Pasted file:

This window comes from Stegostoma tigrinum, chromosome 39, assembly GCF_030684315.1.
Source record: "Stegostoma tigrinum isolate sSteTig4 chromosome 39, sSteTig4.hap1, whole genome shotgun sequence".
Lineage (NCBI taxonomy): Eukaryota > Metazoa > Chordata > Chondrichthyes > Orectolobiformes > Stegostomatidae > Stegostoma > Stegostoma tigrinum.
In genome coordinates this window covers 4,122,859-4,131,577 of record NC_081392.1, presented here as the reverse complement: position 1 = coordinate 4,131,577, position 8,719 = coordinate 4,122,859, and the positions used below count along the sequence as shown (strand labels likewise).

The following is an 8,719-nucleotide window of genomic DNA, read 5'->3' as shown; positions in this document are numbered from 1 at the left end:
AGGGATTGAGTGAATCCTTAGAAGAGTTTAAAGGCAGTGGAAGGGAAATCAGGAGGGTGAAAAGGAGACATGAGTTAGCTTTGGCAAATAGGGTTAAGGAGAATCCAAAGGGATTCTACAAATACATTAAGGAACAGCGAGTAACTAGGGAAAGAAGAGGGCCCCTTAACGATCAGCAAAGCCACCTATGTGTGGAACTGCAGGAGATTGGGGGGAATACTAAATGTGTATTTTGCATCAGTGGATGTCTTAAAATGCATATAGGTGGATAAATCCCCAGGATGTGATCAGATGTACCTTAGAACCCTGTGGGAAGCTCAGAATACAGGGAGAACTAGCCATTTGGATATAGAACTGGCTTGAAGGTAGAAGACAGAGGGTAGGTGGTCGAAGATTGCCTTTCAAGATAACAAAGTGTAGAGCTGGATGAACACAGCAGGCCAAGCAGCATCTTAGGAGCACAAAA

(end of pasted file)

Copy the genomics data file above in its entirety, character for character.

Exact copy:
This window comes from Stegostoma tigrinum, chromosome 39, assembly GCF_030684315.1.
Source record: "Stegostoma tigrinum isolate sSteTig4 chromosome 39, sSteTig4.hap1, whole genome shotgun sequence".
Lineage (NCBI taxonomy): Eukaryota > Metazoa > Chordata > Chondrichthyes > Orectolobiformes > Stegostomatidae > Stegostoma > Stegostoma tigrinum.
In genome coordinates this window covers 4,122,859-4,131,577 of record NC_081392.1, presented here as the reverse complement: position 1 = coordinate 4,131,577, position 8,719 = coordinate 4,122,859, and the positions used below count along the sequence as shown (strand labels likewise).

The following is an 8,719-nucleotide window of genomic DNA, read 5'->3' as shown; positions in this document are numbered from 1 at the left end:
AGGGATTGAGTGAATCCTTAGAAGAGTTTAAAGGCAGTGGAAGGGAAATCAGGAGGGTGAAAAGGAGACATGAGTTAGCTTTGGCAAATAGGGTTAAGGAGAATCCAAAGGGATTCTACAAATACATTAAGGAACAGCGAGTAACTAGGGAAAGAAGAGGGCCCCTTAACGATCAGCAAAGCCACCTATGTGTGGAACTGCAGGAGATTGGGGGGAATACTAAATGTGTATTTTGCATCAGTGGATGTCTTAAAATGCATATAGGTGGATAAATCCCCAGGATGTGATCAGATGTACCTTAGAACCCTGTGGGAAGCTCAGAATACAGGGAGAACTAGCCATTTGGATATAGAACTGGCTTGAAGGTAGAAGACAGAGGGTAGGTGGTCGAAGATTGCCTTTCAAGATAACAAAGTGTAGAGCTGGATGAACACAGCAGGCCAAGCAGCATCTTAGGAGCACAAAA